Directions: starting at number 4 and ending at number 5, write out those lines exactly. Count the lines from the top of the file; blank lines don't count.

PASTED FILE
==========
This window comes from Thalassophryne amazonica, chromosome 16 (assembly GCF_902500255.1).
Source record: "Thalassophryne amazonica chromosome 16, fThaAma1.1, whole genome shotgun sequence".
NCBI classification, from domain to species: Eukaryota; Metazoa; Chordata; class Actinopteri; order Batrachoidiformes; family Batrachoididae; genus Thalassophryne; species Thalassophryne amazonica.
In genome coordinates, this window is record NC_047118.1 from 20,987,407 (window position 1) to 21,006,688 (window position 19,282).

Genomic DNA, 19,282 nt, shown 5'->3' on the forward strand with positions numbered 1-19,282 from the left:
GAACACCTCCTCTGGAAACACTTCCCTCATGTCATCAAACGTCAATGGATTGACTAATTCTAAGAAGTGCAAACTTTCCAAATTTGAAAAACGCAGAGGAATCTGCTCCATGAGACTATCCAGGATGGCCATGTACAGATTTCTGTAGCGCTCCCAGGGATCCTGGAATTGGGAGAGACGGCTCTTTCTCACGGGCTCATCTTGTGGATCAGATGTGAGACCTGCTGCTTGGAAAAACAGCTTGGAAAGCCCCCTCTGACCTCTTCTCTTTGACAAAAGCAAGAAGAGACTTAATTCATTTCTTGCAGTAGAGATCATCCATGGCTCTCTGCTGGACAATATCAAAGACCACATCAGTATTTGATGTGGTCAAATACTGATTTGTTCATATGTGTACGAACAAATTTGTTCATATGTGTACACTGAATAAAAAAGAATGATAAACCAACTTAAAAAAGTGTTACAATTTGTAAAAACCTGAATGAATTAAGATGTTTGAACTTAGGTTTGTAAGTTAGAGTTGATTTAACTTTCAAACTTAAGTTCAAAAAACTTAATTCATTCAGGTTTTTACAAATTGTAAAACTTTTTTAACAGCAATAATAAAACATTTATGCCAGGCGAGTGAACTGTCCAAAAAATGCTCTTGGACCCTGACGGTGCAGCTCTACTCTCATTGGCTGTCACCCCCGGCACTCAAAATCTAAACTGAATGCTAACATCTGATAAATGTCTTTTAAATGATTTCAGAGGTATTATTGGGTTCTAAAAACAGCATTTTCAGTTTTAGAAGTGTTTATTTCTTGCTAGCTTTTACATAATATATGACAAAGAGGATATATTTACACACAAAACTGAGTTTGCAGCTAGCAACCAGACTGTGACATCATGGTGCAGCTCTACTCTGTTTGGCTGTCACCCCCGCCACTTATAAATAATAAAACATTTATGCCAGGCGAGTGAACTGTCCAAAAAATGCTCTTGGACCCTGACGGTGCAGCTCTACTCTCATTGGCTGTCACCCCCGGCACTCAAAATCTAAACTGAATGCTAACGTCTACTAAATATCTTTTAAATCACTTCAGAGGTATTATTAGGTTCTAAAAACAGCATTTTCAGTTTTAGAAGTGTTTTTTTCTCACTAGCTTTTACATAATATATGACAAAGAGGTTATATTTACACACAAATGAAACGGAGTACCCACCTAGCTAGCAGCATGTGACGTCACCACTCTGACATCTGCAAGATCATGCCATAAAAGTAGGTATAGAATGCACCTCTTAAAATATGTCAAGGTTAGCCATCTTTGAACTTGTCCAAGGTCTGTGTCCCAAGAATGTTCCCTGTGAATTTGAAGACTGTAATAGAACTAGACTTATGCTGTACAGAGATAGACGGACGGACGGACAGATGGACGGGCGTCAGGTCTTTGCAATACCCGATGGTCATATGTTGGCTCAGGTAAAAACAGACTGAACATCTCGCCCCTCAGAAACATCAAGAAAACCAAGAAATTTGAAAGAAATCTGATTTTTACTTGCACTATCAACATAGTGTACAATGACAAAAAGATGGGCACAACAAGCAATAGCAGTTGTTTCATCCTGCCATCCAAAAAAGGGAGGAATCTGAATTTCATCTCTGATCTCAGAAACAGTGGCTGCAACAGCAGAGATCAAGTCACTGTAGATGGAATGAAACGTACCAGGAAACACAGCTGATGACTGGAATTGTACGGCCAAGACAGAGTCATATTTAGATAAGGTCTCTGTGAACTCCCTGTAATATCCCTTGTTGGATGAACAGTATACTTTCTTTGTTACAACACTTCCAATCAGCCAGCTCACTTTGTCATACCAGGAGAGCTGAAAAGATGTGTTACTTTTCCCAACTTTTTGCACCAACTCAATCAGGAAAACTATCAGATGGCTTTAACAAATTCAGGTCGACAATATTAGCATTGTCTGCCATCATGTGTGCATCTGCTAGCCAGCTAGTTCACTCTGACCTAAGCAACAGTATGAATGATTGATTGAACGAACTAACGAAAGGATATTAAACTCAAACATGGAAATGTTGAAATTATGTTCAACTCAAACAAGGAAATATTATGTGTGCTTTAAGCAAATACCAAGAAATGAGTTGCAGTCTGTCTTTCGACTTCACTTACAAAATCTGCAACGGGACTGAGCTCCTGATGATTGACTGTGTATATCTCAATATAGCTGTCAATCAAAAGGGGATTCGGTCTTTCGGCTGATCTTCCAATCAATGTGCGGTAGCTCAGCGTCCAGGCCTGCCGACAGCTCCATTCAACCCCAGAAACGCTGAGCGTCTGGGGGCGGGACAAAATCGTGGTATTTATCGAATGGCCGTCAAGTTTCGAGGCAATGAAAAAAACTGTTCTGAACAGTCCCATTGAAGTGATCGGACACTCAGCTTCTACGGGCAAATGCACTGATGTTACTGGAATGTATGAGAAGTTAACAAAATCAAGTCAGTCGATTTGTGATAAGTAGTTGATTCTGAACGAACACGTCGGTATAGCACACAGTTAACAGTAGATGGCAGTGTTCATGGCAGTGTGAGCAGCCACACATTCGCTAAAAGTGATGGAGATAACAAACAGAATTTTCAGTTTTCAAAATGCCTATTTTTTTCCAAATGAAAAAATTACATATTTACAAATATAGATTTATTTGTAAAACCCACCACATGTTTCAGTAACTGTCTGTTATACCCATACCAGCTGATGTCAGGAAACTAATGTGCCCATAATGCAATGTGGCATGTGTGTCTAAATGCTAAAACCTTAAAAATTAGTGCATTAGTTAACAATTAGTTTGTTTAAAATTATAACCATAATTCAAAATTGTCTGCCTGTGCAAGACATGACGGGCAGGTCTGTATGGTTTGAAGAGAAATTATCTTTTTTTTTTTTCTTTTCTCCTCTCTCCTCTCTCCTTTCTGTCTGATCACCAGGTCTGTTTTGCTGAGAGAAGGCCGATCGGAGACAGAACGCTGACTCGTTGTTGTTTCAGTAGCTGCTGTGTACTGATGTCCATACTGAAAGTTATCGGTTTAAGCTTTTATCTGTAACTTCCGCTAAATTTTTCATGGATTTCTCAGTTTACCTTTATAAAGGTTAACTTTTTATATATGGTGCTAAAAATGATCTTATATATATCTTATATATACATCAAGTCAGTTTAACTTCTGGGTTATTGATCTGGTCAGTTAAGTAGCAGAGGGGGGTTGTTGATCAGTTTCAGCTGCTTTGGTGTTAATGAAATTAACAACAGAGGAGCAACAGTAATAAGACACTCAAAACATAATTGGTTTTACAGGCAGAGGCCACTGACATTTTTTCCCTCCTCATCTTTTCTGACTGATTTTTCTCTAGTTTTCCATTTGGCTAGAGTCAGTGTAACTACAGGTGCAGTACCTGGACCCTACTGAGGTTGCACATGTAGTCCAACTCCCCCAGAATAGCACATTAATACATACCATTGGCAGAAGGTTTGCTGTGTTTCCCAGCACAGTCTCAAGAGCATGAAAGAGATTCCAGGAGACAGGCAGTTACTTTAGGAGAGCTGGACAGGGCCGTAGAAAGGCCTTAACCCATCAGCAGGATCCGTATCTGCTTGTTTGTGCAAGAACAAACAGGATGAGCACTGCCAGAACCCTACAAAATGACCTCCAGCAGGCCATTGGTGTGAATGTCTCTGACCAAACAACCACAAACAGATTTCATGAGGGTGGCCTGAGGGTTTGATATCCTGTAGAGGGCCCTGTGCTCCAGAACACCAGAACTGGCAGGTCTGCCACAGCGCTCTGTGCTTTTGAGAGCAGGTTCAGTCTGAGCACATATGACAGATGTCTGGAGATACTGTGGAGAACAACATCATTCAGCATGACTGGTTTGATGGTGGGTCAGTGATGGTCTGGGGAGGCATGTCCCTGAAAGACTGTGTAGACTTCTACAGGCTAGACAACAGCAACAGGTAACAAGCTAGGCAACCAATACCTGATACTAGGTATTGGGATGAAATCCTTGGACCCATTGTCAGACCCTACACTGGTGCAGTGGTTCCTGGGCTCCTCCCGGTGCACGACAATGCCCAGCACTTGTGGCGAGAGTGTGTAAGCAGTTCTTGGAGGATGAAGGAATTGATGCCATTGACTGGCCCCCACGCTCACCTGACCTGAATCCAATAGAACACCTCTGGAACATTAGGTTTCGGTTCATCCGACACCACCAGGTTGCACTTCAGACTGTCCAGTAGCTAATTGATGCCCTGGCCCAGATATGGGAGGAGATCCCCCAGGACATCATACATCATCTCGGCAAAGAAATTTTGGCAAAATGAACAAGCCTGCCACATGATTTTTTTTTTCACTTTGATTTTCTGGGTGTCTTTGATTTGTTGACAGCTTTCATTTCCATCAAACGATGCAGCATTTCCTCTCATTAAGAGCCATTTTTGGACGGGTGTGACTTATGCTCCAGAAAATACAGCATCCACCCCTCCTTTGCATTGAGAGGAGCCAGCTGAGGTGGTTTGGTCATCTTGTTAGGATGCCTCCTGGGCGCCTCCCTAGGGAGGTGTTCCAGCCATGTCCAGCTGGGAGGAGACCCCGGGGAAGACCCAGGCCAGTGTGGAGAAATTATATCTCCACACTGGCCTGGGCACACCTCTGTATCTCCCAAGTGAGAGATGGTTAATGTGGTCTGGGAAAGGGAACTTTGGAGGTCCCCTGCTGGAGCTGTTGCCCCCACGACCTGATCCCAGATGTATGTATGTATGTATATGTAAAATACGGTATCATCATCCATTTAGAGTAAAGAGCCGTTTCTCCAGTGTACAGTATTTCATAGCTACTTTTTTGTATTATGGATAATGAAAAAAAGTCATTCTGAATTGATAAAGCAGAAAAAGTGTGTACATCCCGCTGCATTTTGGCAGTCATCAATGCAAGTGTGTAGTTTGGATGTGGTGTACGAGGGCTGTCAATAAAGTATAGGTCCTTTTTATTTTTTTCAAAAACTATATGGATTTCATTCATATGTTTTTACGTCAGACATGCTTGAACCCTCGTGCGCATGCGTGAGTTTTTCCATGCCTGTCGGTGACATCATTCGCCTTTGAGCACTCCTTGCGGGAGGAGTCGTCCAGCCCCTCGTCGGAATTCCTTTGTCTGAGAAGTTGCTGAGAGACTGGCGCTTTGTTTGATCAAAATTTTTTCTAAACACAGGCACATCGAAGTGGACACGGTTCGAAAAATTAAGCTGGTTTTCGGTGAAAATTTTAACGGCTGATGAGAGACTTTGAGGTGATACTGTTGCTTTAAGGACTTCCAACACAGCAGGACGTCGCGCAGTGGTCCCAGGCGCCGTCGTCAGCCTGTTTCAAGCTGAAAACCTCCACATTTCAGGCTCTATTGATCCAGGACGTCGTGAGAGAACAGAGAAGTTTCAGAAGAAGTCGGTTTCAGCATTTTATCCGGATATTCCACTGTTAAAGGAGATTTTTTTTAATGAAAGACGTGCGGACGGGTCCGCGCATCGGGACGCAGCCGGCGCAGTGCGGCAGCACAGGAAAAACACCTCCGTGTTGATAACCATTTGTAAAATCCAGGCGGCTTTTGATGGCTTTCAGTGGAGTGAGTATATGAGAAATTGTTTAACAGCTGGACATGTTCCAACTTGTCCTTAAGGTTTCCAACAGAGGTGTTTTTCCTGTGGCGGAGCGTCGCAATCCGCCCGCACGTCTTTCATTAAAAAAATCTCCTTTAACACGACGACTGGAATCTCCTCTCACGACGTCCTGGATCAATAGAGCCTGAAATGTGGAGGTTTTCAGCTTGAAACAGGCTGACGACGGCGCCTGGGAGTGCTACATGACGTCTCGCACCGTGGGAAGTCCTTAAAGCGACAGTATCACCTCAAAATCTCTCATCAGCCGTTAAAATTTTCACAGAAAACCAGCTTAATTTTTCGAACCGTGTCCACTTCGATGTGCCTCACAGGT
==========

In genome coordinates, this window is record NC_047118.1 from 20,987,407 (window position 1) to 21,006,688 (window position 19,282).

Genomic DNA, 19,282 nt, shown 5'->3' on the forward strand with positions numbered 1-19,282 from the left: